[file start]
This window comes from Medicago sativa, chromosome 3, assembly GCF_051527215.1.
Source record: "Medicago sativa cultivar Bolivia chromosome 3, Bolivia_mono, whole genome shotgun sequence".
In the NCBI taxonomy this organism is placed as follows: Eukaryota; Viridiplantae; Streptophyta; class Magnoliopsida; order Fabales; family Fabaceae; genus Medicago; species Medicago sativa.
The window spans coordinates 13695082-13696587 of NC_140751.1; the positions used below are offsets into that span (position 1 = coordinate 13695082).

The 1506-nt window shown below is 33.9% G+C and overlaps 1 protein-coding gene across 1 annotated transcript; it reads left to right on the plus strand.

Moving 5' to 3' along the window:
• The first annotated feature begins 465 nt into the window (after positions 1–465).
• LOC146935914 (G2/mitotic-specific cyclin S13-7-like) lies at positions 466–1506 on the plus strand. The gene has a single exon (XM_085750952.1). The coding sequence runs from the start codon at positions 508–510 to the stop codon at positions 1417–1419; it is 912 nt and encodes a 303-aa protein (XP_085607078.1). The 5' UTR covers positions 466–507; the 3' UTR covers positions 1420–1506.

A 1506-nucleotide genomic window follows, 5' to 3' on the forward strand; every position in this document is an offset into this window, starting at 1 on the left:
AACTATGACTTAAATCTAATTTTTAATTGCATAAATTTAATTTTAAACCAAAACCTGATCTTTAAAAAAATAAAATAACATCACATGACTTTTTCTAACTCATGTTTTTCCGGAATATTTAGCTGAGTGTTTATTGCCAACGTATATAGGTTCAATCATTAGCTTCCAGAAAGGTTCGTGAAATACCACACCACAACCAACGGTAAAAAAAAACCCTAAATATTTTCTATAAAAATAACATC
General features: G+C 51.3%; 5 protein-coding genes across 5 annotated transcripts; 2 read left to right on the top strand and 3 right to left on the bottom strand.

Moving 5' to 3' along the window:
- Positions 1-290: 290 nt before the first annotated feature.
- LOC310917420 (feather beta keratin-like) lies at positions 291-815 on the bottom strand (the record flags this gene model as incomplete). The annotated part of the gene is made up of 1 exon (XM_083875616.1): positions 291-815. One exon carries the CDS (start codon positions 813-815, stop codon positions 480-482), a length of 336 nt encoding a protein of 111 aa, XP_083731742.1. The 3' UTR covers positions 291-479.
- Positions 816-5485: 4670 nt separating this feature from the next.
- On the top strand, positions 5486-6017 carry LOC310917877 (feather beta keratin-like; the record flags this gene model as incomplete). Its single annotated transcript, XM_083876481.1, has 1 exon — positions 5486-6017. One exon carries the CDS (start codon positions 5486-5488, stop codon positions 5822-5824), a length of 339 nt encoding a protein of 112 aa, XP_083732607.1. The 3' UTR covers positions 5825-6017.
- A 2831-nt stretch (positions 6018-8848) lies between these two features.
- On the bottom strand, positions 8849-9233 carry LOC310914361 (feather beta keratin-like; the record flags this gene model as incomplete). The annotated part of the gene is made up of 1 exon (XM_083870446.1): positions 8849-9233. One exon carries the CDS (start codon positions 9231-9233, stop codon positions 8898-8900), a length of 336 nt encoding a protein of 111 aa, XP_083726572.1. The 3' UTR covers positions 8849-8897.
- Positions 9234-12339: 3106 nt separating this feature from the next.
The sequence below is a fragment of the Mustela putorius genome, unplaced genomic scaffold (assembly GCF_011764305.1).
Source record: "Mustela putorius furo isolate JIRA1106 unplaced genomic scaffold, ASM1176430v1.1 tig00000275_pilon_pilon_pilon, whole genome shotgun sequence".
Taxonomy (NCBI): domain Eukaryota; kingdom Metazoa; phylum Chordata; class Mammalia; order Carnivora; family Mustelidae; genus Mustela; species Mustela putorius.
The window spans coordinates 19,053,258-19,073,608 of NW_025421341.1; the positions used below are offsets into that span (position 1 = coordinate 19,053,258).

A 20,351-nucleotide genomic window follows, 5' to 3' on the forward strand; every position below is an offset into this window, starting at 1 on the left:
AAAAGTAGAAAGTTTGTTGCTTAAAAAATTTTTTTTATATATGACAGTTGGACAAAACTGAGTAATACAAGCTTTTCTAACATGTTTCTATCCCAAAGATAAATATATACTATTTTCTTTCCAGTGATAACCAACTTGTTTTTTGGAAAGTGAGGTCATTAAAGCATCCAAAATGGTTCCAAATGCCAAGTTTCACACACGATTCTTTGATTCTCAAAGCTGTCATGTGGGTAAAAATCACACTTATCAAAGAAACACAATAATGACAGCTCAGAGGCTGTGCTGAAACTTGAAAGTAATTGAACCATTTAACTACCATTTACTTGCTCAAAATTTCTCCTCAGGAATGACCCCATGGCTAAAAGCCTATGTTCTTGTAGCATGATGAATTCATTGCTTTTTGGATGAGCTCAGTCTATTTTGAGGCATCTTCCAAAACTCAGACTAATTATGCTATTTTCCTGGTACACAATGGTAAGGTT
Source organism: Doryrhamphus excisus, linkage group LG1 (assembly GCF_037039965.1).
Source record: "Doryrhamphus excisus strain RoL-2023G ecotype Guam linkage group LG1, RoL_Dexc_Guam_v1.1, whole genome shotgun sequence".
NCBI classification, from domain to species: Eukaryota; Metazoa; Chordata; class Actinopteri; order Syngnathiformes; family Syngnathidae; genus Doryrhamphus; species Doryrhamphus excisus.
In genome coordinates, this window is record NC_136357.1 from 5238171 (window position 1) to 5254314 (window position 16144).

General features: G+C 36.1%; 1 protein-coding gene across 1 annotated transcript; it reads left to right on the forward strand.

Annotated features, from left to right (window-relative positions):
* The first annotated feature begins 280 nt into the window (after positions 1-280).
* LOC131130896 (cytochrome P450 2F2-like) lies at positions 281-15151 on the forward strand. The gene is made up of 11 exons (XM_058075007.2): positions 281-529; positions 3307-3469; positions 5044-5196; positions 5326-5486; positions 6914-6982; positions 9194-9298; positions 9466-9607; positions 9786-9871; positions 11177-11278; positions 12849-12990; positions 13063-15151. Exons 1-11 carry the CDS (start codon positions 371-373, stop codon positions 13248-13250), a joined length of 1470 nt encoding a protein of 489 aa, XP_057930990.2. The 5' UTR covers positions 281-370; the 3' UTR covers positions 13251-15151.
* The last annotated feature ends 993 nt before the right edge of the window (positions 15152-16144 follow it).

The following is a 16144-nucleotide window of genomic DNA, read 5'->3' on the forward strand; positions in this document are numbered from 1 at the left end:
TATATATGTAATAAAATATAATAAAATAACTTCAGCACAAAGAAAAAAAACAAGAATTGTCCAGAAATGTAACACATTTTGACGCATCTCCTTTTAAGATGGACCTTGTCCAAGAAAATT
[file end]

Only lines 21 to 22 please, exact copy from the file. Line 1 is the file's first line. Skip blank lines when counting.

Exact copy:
Source record: "Mustela putorius furo isolate JIRA1106 unplaced genomic scaffold, ASM1176430v1.1 tig00000275_pilon_pilon_pilon, whole genome shotgun sequence".
Taxonomy (NCBI): domain Eukaryota; kingdom Metazoa; phylum Chordata; class Mammalia; order Carnivora; family Mustelidae; genus Mustela; species Mustela putorius.